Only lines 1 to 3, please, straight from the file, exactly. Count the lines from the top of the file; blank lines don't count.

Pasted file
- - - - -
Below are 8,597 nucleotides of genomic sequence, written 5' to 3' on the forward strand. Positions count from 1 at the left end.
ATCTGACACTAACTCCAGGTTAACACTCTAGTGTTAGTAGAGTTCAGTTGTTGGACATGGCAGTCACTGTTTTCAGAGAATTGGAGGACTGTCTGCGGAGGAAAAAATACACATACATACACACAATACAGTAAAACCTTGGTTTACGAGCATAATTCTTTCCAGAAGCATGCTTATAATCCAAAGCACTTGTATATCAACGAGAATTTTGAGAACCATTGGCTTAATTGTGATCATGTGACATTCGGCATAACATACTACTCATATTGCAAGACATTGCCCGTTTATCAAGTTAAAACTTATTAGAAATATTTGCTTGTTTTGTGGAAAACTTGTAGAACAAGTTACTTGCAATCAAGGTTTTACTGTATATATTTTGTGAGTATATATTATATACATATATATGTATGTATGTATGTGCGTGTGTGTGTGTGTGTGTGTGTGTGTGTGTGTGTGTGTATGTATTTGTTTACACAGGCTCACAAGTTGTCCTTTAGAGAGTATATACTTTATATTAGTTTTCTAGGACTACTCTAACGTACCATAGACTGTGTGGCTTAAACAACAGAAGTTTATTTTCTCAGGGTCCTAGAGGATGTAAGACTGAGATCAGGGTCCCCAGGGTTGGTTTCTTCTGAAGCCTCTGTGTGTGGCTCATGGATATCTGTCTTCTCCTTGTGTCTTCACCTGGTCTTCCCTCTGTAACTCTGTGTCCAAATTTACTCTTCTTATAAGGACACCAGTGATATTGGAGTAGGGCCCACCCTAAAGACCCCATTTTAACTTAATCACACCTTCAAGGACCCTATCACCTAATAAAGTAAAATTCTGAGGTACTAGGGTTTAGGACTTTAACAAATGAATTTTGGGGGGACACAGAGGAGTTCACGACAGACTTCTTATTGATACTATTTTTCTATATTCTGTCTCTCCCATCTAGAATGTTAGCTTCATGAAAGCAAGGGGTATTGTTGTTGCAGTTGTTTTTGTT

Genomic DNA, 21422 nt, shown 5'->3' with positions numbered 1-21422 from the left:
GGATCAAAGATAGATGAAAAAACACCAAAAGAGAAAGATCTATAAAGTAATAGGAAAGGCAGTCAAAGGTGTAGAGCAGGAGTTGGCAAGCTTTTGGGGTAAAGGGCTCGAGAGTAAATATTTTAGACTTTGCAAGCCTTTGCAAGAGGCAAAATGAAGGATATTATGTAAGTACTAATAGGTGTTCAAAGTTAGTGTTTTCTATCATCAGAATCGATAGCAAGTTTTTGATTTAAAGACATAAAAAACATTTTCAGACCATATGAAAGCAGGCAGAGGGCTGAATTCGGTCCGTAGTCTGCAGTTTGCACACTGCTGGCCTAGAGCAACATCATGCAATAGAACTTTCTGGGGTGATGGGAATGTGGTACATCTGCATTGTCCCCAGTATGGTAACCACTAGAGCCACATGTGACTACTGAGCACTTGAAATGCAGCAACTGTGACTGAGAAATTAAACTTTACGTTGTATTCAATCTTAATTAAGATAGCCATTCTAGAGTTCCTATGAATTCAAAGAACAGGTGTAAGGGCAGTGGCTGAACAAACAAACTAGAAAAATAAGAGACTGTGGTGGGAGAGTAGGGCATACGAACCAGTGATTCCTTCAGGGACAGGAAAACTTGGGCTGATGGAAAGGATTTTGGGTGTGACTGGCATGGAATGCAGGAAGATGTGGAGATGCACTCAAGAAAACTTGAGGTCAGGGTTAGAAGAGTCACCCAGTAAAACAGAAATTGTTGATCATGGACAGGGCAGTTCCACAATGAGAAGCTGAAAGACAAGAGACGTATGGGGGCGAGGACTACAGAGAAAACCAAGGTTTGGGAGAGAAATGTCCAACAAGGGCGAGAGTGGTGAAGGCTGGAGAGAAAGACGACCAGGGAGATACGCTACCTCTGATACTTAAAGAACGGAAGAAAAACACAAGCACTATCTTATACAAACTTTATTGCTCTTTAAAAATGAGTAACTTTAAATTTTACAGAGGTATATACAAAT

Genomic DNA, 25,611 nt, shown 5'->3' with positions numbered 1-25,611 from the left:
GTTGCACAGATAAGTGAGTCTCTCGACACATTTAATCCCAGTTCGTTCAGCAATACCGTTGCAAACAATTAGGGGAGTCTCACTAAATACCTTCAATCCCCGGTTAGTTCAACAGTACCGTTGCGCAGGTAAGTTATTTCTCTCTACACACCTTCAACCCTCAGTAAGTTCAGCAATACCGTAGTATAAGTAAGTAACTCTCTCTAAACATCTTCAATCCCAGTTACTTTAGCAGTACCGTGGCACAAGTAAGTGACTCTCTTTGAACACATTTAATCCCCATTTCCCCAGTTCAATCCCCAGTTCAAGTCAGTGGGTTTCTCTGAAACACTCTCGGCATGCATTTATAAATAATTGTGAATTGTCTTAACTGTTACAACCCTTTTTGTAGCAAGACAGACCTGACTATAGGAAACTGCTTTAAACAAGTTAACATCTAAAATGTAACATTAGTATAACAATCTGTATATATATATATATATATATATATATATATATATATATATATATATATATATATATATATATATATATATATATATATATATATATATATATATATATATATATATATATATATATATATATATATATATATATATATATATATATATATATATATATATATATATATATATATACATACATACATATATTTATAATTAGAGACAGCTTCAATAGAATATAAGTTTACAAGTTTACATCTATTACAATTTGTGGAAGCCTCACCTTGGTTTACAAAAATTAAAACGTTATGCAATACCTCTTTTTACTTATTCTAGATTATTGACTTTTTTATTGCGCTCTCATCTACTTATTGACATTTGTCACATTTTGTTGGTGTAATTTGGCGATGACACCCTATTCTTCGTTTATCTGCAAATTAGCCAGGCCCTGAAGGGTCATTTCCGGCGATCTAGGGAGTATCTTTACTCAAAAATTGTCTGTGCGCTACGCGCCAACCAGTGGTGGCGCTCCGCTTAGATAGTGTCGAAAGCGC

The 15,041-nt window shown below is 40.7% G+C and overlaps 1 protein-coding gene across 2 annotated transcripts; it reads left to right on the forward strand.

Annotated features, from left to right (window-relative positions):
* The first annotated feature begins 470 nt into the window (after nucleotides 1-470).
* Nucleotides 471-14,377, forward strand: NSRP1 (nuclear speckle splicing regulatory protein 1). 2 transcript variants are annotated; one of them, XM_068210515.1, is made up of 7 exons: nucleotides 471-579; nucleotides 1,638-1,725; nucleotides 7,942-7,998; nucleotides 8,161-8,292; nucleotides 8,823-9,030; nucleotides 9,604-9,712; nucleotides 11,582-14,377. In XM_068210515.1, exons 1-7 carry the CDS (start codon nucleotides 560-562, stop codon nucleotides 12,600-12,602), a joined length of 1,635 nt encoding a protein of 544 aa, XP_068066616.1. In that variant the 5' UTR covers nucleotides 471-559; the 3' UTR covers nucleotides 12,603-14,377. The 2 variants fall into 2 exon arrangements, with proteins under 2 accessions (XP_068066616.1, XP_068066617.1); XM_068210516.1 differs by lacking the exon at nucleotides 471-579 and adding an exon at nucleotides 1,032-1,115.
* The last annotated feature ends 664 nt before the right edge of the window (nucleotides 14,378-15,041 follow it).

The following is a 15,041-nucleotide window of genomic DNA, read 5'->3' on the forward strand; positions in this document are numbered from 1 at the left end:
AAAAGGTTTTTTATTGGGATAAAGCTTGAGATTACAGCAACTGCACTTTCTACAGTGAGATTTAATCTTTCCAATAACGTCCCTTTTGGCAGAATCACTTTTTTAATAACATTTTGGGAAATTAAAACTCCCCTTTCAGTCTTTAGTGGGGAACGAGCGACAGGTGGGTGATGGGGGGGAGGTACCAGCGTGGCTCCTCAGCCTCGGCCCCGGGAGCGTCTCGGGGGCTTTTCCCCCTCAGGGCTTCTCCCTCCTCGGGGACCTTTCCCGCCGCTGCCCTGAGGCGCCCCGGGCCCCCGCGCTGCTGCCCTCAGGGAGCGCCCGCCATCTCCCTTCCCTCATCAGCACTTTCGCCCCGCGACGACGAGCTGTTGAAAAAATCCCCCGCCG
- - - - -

Below are 8,597 nucleotides of genomic sequence, written 5' to 3' on the forward strand. Positions count from 1 at the left end.
ATCTGACACTAACTCCAGGTTAACACTCTAGTGTTAGTAGAGTTCAGTTGTTGGACATGGCAGTCACTGTTTTCAGAGAATTGGAGGACTGTCTGCGGAGGAAAAAATACACATACATACACACAATACAGTAAAACCTTGGTTTACGAGCATAATTCTTTCCAGAAGCATGCTTATAATCCAAAGCACTTGTATATCAACGAGAATTTTGAGAACCATTGGCTTAATTGTGATCATGTGACATTCGGCATAACATACTACTCATATTGCAAGACATTGCCCGTTTATCAAGTTAAAACTTATTAGAAATATTTGCTTGTTTTGTGGAAAACTTGTAGAACAAGTTACTTGCAATCAAGGTTTTACTGTATATATTTTGTGAGTATATATTATATACATATATATGTATGTATGTATGTGCGTGTGTGTGTGTGTGTGTGTGTGTGTGTGTGTGTGTGTATGTATTTGTTTACACAGGCTCACAAGTTGTCCTTTAGAGAGTATATACTTTATATTAGTTTTCTAGGACTACTCTAACGTACCATAGACTGTGTGGCTTAAACAACAGAAGTTTATTTTCTCAGGGTCCTAGAGGATGTAAGACTGAGATCAGGGTCCCCAGGGTTGGTTTCTTCTGAAGCCTCTGTGTGTGGCTCATGGATATCTGTCTTCTCCTTGTGTCTTCACCTGGTCTTCCCTCTGTAACTCTGTGTCCAAATTTACTCTTCTTATAAGGACACCAGTGATATTGGAGTAGGGCCCACCCTAAAGACCCCATTTTAACTTAATCACACCTTCAAGGACCCTATCACCTAATAAAGTAAAATTCTGAGGTACTAGGGTTTAGGACTTTAACAAATGAATTTTGGGGGGACACAGAGGAGTTCACGACAGACTTCTTATTGATACTATTTTTCTATATTCTGTCTCTCCCATCTAGAATGTTAGCTTCATGAAAGCAAGGGGTATTGTTGTTGCAGTTGTTTTTGTT

Genomic DNA, 21422 nt, shown 5'->3' with positions numbered 1-21422 from the left: